ESMA hints at its powers being limited at national level

Maria Nikolova

A national regulator may actually take action contrary to an opinion adopted by ESMA.

The European Securities and Markets Authority (ESMA) has earlier today published its latest newsletter, dedicating a heavy part of it to a set of positive opinions it has recently issued about product intervention measures by a number of national competent authorities (NCAs).

These positive opinions concerned the measures related to the offering of binary options and CFDs in Poland, the UK and the Netherlands.

Today’s newsletter by ESMA pretty much restates what is already said about these measures and ESMA’s opinion – which is supportive. One thing should be noted though – ESMA makes a brief remark regarding the cases where its opinion on the product intervention measures adopted by NCAs is negative.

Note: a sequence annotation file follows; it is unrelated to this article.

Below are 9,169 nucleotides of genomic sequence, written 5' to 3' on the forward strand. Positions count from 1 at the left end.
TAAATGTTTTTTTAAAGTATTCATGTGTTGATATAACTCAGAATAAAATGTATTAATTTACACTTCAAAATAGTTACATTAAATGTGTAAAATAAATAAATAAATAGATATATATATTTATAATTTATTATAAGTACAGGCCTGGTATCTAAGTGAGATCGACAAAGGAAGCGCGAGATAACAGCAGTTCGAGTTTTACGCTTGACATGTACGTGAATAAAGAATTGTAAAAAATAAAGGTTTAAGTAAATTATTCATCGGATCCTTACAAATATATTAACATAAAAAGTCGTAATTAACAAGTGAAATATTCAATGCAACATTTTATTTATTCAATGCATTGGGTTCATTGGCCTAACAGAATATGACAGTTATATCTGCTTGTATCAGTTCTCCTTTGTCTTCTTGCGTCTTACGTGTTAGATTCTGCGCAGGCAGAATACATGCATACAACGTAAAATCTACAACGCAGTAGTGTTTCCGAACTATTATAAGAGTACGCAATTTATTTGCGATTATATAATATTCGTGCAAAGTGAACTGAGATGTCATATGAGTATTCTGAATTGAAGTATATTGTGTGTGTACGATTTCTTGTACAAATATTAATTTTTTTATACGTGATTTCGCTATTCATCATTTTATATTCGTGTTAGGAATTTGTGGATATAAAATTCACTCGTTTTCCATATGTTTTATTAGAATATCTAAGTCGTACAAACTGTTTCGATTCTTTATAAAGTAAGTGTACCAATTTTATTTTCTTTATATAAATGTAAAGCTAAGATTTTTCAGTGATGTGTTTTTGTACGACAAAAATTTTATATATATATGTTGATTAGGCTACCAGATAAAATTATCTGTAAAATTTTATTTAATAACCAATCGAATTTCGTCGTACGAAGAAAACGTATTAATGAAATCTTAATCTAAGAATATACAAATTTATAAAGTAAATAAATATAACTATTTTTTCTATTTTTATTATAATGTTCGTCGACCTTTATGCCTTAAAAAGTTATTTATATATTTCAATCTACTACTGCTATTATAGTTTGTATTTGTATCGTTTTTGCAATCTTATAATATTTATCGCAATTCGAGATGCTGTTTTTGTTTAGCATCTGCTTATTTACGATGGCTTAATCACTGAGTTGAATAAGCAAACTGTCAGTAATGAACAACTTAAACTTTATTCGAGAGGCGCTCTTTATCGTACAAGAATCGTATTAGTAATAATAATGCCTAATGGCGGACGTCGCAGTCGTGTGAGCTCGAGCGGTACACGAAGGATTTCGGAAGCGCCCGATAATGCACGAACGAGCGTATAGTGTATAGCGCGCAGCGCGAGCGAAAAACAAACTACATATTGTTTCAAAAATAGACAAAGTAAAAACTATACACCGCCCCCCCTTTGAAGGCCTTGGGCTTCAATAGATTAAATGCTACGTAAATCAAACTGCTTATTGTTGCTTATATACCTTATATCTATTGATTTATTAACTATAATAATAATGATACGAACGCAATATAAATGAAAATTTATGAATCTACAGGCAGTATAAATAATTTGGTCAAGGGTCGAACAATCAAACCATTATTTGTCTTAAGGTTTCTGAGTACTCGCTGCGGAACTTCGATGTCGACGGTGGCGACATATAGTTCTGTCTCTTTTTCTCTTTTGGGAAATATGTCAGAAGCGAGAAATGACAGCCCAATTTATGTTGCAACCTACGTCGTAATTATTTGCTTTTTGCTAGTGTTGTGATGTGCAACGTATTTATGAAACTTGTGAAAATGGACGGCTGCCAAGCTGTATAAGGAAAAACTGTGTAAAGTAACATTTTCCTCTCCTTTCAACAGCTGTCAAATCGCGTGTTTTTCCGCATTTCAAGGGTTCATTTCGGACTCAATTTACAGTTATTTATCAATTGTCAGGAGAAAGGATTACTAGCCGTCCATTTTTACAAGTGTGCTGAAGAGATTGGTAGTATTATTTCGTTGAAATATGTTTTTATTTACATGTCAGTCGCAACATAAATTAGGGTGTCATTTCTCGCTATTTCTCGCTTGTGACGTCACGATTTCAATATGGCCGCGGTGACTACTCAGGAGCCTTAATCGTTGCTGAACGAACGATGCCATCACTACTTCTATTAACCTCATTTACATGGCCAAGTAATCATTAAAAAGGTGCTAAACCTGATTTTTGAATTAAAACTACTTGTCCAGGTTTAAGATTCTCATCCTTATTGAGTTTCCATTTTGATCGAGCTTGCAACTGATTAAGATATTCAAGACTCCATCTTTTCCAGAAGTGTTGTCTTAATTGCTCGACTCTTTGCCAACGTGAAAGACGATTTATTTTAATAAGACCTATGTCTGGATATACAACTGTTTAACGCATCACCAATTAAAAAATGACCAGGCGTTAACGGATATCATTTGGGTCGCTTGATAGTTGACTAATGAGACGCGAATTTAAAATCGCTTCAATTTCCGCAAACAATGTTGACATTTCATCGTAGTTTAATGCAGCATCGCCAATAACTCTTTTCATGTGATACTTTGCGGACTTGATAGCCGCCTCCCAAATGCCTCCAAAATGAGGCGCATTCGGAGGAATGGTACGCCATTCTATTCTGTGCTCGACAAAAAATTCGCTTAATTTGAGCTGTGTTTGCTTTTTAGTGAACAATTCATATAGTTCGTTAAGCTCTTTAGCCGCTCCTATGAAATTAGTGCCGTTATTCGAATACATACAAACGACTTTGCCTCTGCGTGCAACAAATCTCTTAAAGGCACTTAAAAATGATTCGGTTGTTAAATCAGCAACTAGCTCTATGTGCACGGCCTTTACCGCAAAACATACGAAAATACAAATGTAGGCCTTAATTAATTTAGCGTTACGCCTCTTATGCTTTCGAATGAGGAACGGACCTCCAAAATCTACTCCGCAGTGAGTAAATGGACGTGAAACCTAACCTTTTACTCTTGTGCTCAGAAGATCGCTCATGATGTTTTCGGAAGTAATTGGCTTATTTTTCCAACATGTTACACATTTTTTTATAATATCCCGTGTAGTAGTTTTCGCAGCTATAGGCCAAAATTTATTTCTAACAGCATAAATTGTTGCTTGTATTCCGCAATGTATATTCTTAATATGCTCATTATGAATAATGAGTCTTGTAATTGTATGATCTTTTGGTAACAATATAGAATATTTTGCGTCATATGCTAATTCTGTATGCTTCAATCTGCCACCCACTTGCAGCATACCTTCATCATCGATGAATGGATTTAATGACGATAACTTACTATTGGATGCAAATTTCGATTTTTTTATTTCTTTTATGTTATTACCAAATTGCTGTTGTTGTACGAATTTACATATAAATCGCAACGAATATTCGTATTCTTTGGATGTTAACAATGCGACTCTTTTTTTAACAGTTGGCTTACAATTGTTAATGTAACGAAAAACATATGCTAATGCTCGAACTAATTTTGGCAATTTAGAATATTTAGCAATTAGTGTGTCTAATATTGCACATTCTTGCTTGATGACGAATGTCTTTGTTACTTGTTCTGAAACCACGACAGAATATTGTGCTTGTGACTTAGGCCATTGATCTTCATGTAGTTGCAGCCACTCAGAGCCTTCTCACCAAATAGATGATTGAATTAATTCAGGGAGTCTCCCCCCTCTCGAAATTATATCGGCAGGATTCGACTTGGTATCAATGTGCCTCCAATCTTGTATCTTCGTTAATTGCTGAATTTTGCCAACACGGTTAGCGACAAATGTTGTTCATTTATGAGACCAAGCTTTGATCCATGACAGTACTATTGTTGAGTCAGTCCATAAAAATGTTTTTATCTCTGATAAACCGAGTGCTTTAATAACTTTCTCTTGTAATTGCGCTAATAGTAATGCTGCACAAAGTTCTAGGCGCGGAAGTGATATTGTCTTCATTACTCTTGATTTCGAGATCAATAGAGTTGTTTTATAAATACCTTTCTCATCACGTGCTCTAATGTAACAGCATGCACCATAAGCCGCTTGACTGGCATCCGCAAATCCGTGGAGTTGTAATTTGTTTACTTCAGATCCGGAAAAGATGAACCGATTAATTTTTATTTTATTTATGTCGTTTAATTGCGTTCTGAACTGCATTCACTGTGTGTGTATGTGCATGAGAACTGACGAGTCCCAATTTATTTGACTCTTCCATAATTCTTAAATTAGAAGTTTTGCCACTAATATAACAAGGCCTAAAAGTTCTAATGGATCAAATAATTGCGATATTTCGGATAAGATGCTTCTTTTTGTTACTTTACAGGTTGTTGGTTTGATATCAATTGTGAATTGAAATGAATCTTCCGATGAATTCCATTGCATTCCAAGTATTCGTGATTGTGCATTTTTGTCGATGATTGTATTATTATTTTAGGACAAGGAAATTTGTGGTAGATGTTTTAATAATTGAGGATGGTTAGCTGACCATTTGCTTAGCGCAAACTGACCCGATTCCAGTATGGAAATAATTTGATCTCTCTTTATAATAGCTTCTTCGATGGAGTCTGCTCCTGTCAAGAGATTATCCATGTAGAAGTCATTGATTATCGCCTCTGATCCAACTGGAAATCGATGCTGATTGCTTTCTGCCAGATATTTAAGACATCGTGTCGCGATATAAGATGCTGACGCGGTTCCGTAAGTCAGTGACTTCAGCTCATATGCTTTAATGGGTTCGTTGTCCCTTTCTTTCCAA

“If ESMA concludes that a proposed national product intervention measure is not justified or proportionate it will say in its opinion. If an NCA proposes to take, or takes, action contrary to an opinion adopted by ESMA, the NCA shall immediately publish on its website a notice fully explaining its reasons for so doing”.

This statement is pretty startling. Basically, it may be interpreted as saying that the worst thing that may happen to an NCA which decides to introduce measures regarding binaries and/or CFDs that are not welcome by ESMA is to be scolded via a negative opinion. Then, the national regulator simply has to publish a text explaining why it decided to introduce measures that are not supported by ESMA. And that is it.

Put otherwise, ESMA has limited powers when deciding on product intervention measures at a national level. It may well be the case then, that certain nations that are willing to support their online trading industries may chose to discard the restrictions introduced by ESMA.

Only time will tell, of course. At present, there are temporary measures in place that prohibit the sale and marketing of binary options across the EU and certain restrictions on the offering of CFDs to retail investors (for instance, there is a ban on a raft of incentives and there are caps on leverage).

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